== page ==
LBW is reported in many studies [2830] as a risk factor for mortality and morbidity in children under five years of age. Although a few studies identify LBW as a correlate of malnutrition [18,21,31] (more references appear in discussion), most of these studies do not treat LBW as the main risk factor of interest. Thus it remains to be seen how and to what extent LBW is associated with malnutrition in children during their early years of life. Given a high prevalence of LBW in Bangladesh [28], this study carries out an indepth analysis to evaluate the importance of LBW in determining malnutrition in relation to other known risk factors using data from the Bangladesh Demographic and Health Survey (BDHS) 2011. It is expected that the findings of this study will help decision makers to design and implement evidence-based policy to improve the nutritional status of children under five in Bangladesh as well as in developing countries having similar nutritional experience.



Data on child nutrition has been extracted from the database of the Bangladesh Demographic Health Survey (BDHS) 2011 conducted between November 2010 and April 2011. The BDHS is a nationally representative sample survey that has been carried out every two years since 1993 through the collaborative efforts of the National Institute of Population Research and Training (NIPORT),ICF International (USA), and Mitra and Associates under the world-wide demographic and health survey program (DHS). BDHS is a retrospective study based on two stage stratified-cluster sampling design where each of the seven adminstrative divisions was treated as strata. From each stratum the primary sampling units called PSUs (wards in rural and sub-wards in urban areas) were randomly selected at the first stage and households were then randomly selected from each PSU at the second stage. The survey collects health and reproductive history of both men and women of reproductive age. In particular, it collects information on childhood mortality, maternal and child health, nutrition, breast feeding practice and knowledge and attitude regarding HIV/AIDS. Nutrition information has been collected for all living children of age up to 5 years at the time of interview by recording their anthropometric measurements. Children with twin or multiple birth history were excluded from the analysis to avoid correlation in data from multiple births. Therefore, this study is based on 7530 living children of age under five years who have anthropometric data available. Further details may be found in the report on BDHS 2011 [15].

Eithical considerations

The Eithics committee at NIPORT, Mitra and Associates, and ICF international approved a waiver from eithical approval for this retrospective study. As the de-identified data for this study came from the secondary sources, this study does not require eithical approval.


Dependent variables.

The dependent variable of this study is malnutritonal status (nutritional deficit) in children under-five years that is measured using three different anthropometric indices called stunting (lowheightforage), wasting (low weight for height) and underweight (low weight for age). Each of these indices are expressed as the number of standard deviation (SD) units (Z-score) from the median of the reference population for which the 2006 WHO (World Health Organization) Child Growth Standards were calculated [15,32]. WHO Child Growth Standards are based on an international sample of eithnically, culturally, and genetically diverse healthy children living under optimum conditions that are appropriate for achieving a child’s growth potential [32]. Each of these three indices provides different information about growth and body composition that can be used to assess nutritional status. Height-for-age measures the linear growth of children. A child whose Z-score for height-for-age is more than two standard deviations (-2SD) below the median of the WHO reference population is considered short for his/her age or stunted. Stunting reflects failure to receive adequate nutrition over a long period of time, particularly, during the critical 1000-day period from pregnancy to the child’s second birth day and therefore it is considered as a cummulative effect of chronic malnutrition. Weight-for- height describes acute or current malnutrition that is the consequence of poor dietary intake or frequent occurrence of infectious disease. Children whose Z-scores for weight-for-height are below two standard deviations (-2SD) from the median of the WHO reference population are considered to be too thin for their height or wasted. Weight-for-age is a composite index of the above two indices. Since a child can be underweight for his/her age if he/she is stunted or wasted or both, weight-for-age is an overall indicator of a population’s nutritional health. Children whose Z-scores for weight-for-age are below two standard deviations (-2SD) from the median of the reference population are classified as underweight. Finally, the dependent variables for this study are stunting (stunted vs normal), wasting (wasted vs normal) and underweight (underweight vs normal).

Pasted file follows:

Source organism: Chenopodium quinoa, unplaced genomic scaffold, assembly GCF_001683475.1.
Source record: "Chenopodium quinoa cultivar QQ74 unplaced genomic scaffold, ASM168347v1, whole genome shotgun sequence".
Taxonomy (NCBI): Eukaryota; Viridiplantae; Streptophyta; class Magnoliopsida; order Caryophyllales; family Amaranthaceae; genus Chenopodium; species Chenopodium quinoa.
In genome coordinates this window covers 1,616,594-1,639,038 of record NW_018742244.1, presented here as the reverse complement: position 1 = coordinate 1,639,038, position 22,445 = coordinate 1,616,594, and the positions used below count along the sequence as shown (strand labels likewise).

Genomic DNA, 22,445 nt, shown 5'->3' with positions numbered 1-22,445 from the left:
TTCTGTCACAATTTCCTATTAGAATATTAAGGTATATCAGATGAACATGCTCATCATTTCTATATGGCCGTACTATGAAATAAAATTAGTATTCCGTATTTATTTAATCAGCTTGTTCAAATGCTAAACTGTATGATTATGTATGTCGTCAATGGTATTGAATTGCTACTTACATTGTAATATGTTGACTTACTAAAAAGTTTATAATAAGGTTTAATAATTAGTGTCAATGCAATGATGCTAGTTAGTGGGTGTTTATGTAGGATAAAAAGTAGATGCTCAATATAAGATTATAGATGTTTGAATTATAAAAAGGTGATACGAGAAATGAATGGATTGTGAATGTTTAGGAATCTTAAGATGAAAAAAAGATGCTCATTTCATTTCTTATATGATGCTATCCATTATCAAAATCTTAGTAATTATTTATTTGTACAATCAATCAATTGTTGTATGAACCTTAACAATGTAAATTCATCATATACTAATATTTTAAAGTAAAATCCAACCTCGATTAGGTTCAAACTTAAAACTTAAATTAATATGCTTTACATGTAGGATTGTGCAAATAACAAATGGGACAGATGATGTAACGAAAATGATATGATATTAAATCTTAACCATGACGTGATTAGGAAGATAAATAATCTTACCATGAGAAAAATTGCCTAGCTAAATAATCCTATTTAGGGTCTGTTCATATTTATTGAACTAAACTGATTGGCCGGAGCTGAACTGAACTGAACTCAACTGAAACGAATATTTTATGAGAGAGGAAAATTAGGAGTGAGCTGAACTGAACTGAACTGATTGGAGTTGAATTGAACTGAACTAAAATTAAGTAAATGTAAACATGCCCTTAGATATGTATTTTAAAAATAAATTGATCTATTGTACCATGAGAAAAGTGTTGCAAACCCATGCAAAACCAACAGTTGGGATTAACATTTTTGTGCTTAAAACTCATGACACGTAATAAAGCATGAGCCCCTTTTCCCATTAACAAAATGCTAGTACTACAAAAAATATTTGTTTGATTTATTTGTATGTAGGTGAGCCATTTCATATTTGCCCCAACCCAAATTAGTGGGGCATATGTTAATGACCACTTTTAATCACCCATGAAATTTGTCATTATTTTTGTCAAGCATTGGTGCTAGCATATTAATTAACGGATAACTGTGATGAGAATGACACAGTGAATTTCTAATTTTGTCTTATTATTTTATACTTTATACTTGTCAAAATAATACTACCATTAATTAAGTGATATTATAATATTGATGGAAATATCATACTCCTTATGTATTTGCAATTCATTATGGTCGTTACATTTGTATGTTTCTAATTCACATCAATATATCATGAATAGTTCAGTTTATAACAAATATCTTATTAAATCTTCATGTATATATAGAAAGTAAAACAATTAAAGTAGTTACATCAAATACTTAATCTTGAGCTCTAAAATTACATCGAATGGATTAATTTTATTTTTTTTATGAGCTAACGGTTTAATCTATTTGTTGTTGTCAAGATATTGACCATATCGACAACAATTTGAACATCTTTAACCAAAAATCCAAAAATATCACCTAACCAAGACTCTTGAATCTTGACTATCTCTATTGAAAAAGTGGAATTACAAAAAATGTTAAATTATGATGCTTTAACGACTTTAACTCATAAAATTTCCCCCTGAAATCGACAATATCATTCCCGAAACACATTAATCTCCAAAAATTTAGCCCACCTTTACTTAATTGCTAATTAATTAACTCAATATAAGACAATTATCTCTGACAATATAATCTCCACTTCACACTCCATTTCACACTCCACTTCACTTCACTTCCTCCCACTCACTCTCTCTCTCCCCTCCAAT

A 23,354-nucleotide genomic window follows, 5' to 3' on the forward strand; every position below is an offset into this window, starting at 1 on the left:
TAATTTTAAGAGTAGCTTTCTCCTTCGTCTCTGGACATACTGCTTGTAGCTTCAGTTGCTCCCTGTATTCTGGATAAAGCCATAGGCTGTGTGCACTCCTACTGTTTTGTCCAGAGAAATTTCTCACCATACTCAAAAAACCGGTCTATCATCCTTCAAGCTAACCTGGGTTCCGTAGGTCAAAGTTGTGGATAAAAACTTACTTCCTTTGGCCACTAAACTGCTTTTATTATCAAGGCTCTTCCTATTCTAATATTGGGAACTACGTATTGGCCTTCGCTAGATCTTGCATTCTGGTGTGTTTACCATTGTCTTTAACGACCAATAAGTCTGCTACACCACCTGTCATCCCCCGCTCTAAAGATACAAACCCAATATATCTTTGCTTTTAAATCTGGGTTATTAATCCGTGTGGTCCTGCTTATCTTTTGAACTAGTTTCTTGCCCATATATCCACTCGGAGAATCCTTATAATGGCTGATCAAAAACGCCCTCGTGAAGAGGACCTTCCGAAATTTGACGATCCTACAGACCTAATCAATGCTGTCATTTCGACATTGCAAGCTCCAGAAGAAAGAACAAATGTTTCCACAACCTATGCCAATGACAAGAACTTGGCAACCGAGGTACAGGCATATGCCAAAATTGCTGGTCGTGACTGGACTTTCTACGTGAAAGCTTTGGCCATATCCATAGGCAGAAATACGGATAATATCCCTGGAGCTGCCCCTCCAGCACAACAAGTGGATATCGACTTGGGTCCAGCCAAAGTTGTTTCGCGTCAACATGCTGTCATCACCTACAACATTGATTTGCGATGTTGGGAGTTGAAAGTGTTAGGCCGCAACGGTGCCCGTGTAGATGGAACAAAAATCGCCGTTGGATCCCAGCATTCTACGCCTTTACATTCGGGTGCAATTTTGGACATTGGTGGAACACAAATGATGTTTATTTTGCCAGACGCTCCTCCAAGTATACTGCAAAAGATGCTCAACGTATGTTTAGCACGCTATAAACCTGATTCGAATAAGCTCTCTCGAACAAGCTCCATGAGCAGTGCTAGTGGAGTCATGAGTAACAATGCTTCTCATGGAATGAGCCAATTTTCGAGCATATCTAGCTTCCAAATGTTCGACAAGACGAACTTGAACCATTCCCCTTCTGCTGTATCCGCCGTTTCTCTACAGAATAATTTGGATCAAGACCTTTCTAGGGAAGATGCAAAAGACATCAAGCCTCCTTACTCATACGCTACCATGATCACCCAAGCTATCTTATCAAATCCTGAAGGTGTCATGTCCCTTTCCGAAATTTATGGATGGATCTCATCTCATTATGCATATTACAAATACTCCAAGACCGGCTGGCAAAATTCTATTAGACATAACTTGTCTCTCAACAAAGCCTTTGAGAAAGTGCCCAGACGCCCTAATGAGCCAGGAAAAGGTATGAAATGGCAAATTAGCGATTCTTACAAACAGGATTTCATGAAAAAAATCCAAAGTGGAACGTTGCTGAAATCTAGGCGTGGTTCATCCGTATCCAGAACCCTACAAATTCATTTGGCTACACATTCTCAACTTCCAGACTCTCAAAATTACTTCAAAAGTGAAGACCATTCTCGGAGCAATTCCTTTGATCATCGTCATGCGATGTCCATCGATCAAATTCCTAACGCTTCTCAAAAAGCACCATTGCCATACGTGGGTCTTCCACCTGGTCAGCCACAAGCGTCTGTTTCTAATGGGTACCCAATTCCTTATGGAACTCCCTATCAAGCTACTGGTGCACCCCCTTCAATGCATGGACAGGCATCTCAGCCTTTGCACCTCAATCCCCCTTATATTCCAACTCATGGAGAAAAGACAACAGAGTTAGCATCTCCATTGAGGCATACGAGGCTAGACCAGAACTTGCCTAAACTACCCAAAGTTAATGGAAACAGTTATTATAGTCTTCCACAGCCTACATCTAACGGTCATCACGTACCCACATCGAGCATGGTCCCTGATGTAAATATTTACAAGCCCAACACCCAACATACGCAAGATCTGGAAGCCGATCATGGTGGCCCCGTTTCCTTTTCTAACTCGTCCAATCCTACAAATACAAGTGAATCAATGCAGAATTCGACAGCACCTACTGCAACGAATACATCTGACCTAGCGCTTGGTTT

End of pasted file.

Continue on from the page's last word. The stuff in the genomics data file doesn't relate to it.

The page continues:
Independent variables.

Birth weight is considered to be the main independent variable or risk factor of interest because the focus of this study is to assess the association between LBW and malnutrition. The BDHS including all DHS in developing countries retrospectively collect information on baby’s size at birth based on mother’s perception as proxy of birth weight by asking question “was the newborn very large, larger than average, average, smaller than average or very small?” This is because majority of births in Bangladesh, like other developing countries, occur at home without proper measurement of birth weight. Actual weight at birth was possble to obtain only for 38% births in 2011 survey. However, the birth weight was reported more often by mothers with higher education and better socio-economic condition and who delivered birth at health facility. Therefore, including birth weight particularly low birth weight in the analysis would introduce selection bias due to such socio-economic differences.